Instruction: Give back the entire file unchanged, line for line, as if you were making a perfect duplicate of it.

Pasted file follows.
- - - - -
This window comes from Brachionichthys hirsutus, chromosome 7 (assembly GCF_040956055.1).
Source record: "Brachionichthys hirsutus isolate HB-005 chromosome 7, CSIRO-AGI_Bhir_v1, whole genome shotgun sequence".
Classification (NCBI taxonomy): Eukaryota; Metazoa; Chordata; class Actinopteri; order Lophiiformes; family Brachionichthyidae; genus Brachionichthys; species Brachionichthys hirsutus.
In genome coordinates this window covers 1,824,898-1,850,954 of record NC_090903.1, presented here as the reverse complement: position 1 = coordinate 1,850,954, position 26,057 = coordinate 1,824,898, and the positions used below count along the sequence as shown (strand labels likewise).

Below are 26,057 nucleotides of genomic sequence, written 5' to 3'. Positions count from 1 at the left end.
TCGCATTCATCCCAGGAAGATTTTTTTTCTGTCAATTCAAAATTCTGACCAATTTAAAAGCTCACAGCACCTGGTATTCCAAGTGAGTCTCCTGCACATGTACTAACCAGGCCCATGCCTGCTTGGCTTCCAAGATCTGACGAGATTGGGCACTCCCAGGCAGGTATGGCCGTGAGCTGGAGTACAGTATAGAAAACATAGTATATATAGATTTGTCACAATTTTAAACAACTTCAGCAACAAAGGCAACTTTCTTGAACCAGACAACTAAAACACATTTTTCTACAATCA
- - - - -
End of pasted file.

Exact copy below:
This window comes from Brachionichthys hirsutus, chromosome 7 (assembly GCF_040956055.1).
Source record: "Brachionichthys hirsutus isolate HB-005 chromosome 7, CSIRO-AGI_Bhir_v1, whole genome shotgun sequence".
Classification (NCBI taxonomy): Eukaryota; Metazoa; Chordata; class Actinopteri; order Lophiiformes; family Brachionichthyidae; genus Brachionichthys; species Brachionichthys hirsutus.
In genome coordinates this window covers 1,824,898-1,850,954 of record NC_090903.1, presented here as the reverse complement: position 1 = coordinate 1,850,954, position 26,057 = coordinate 1,824,898, and the positions used below count along the sequence as shown (strand labels likewise).

Below are 26,057 nucleotides of genomic sequence, written 5' to 3'. Positions count from 1 at the left end.
TCGCATTCATCCCAGGAAGATTTTTTTTCTGTCAATTCAAAATTCTGACCAATTTAAAAGCTCACAGCACCTGGTATTCCAAGTGAGTCTCCTGCACATGTACTAACCAGGCCCATGCCTGCTTGGCTTCCAAGATCTGACGAGATTGGGCACTCCCAGGCAGGTATGGCCGTGAGCTGGAGTACAGTATAGAAAACATAGTATATATAGATTTGTCACAATTTTAAACAACTTCAGCAACAAAGGCAACTTTCTTGAACCAGACAACTAAAACACATTTTTCTACAATCA